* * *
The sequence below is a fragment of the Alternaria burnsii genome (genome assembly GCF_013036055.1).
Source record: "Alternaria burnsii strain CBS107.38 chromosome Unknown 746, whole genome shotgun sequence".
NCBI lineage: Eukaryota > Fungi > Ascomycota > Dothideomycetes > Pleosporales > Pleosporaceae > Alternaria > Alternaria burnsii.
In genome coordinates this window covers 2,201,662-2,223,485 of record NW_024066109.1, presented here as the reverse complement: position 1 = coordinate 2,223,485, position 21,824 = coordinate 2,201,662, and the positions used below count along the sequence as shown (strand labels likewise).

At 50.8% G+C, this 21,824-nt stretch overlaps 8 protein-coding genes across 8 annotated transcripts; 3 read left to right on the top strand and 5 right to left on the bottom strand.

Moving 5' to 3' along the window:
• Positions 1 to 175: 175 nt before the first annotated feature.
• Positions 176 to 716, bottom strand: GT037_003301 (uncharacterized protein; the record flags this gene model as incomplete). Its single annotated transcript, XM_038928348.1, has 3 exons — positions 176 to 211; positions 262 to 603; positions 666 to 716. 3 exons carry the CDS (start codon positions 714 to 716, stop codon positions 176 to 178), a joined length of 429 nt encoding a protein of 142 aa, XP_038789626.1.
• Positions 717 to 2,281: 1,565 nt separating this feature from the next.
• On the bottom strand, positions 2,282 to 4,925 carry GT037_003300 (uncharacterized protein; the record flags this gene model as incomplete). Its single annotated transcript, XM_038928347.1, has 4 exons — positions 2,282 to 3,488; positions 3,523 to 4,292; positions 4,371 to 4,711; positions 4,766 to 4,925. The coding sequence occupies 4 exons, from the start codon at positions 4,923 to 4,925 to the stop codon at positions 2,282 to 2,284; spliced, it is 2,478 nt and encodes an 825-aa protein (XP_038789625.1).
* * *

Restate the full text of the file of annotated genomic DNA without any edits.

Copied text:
The sequence below is a fragment of the Alternaria burnsii genome (genome assembly GCF_013036055.1).
Source record: "Alternaria burnsii strain CBS107.38 chromosome Unknown 746, whole genome shotgun sequence".
NCBI lineage: Eukaryota > Fungi > Ascomycota > Dothideomycetes > Pleosporales > Pleosporaceae > Alternaria > Alternaria burnsii.
In genome coordinates this window covers 2,201,662-2,223,485 of record NW_024066109.1, presented here as the reverse complement: position 1 = coordinate 2,223,485, position 21,824 = coordinate 2,201,662, and the positions used below count along the sequence as shown (strand labels likewise).

At 50.8% G+C, this 21,824-nt stretch overlaps 8 protein-coding genes across 8 annotated transcripts; 3 read left to right on the top strand and 5 right to left on the bottom strand.

Moving 5' to 3' along the window:
• Positions 1 to 175: 175 nt before the first annotated feature.
• Positions 176 to 716, bottom strand: GT037_003301 (uncharacterized protein; the record flags this gene model as incomplete). Its single annotated transcript, XM_038928348.1, has 3 exons — positions 176 to 211; positions 262 to 603; positions 666 to 716. 3 exons carry the CDS (start codon positions 714 to 716, stop codon positions 176 to 178), a joined length of 429 nt encoding a protein of 142 aa, XP_038789626.1.
• Positions 717 to 2,281: 1,565 nt separating this feature from the next.
• On the bottom strand, positions 2,282 to 4,925 carry GT037_003300 (uncharacterized protein; the record flags this gene model as incomplete). Its single annotated transcript, XM_038928347.1, has 4 exons — positions 2,282 to 3,488; positions 3,523 to 4,292; positions 4,371 to 4,711; positions 4,766 to 4,925. The coding sequence occupies 4 exons, from the start codon at positions 4,923 to 4,925 to the stop codon at positions 2,282 to 2,284; spliced, it is 2,478 nt and encodes an 825-aa protein (XP_038789625.1).